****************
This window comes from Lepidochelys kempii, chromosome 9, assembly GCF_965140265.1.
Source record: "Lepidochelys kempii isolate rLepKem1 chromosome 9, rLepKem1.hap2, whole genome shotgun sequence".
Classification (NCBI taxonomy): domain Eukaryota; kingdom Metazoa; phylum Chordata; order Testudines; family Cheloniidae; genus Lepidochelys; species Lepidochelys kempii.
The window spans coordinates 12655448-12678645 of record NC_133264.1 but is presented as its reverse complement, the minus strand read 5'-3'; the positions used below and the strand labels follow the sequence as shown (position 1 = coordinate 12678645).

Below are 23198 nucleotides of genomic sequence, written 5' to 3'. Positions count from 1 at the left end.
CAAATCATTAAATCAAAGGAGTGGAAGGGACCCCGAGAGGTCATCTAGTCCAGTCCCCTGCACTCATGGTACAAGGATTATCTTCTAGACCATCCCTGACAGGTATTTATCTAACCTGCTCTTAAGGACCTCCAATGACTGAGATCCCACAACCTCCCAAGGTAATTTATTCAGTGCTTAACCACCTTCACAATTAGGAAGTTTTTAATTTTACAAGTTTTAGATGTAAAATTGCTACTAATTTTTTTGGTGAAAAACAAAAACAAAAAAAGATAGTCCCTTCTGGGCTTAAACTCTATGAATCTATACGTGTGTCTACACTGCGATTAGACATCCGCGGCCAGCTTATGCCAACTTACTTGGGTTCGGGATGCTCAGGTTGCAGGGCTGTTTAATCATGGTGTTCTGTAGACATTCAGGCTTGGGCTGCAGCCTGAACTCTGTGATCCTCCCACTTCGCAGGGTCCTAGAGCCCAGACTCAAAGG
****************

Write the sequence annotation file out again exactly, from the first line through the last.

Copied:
This window comes from Lepidochelys kempii, chromosome 9, assembly GCF_965140265.1.
Source record: "Lepidochelys kempii isolate rLepKem1 chromosome 9, rLepKem1.hap2, whole genome shotgun sequence".
Classification (NCBI taxonomy): domain Eukaryota; kingdom Metazoa; phylum Chordata; order Testudines; family Cheloniidae; genus Lepidochelys; species Lepidochelys kempii.
The window spans coordinates 12655448-12678645 of record NC_133264.1 but is presented as its reverse complement, the minus strand read 5'-3'; the positions used below and the strand labels follow the sequence as shown (position 1 = coordinate 12678645).

Below are 23198 nucleotides of genomic sequence, written 5' to 3'. Positions count from 1 at the left end.
CAAATCATTAAATCAAAGGAGTGGAAGGGACCCCGAGAGGTCATCTAGTCCAGTCCCCTGCACTCATGGTACAAGGATTATCTTCTAGACCATCCCTGACAGGTATTTATCTAACCTGCTCTTAAGGACCTCCAATGACTGAGATCCCACAACCTCCCAAGGTAATTTATTCAGTGCTTAACCACCTTCACAATTAGGAAGTTTTTAATTTTACAAGTTTTAGATGTAAAATTGCTACTAATTTTTTTGGTGAAAAACAAAAACAAAAAAAGATAGTCCCTTCTGGGCTTAAACTCTATGAATCTATACGTGTGTCTACACTGCGATTAGACATCCGCGGCCAGCTTATGCCAACTTACTTGGGTTCGGGATGCTCAGGTTGCAGGGCTGTTTAATCATGGTGTTCTGTAGACATTCAGGCTTGGGCTGCAGCCTGAACTCTGTGATCCTCCCACTTCGCAGGGTCCTAGAGCCCAGACTCAAAGG